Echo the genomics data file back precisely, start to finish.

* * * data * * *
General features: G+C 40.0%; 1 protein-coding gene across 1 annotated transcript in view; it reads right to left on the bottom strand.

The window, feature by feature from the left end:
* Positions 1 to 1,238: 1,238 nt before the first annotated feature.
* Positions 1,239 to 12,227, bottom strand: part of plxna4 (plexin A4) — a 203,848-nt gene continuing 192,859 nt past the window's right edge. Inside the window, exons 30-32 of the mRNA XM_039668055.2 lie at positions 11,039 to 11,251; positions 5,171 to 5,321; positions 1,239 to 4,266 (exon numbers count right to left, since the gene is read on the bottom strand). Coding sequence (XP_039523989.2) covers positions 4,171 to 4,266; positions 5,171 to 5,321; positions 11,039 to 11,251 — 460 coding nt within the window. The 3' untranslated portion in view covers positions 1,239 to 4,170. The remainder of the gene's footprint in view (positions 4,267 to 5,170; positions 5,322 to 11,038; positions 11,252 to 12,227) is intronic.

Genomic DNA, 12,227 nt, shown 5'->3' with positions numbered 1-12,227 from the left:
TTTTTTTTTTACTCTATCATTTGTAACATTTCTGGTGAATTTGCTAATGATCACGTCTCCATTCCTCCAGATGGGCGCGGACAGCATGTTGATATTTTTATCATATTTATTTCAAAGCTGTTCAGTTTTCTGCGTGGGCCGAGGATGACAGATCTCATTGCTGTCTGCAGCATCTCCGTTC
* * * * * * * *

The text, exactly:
General features: G+C 40.0%; 1 protein-coding gene across 1 annotated transcript in view; it reads right to left on the bottom strand.

The window, feature by feature from the left end:
* Positions 1 to 1,238: 1,238 nt before the first annotated feature.
* Positions 1,239 to 12,227, bottom strand: part of plxna4 (plexin A4) — a 203,848-nt gene continuing 192,859 nt past the window's right edge. Inside the window, exons 30-32 of the mRNA XM_039668055.2 lie at positions 11,039 to 11,251; positions 5,171 to 5,321; positions 1,239 to 4,266 (exon numbers count right to left, since the gene is read on the bottom strand). Coding sequence (XP_039523989.2) covers positions 4,171 to 4,266; positions 5,171 to 5,321; positions 11,039 to 11,251 — 460 coding nt within the window. The 3' untranslated portion in view covers positions 1,239 to 4,170. The remainder of the gene's footprint in view (positions 4,267 to 5,170; positions 5,322 to 11,038; positions 11,252 to 12,227) is intronic.

Genomic DNA, 12,227 nt, shown 5'->3' with positions numbered 1-12,227 from the left:
TTTTTTTTTTACTCTATCATTTGTAACATTTCTGGTGAATTTGCTAATGATCACGTCTCCATTCCTCCAGATGGGCGCGGACAGCATGTTGATATTTTTATCATATTTATTTCAAAGCTGTTCAGTTTTCTGCGTGGGCCGAGGATGACAGATCTCATTGCTGTCTGCAGCATCTCCGTTC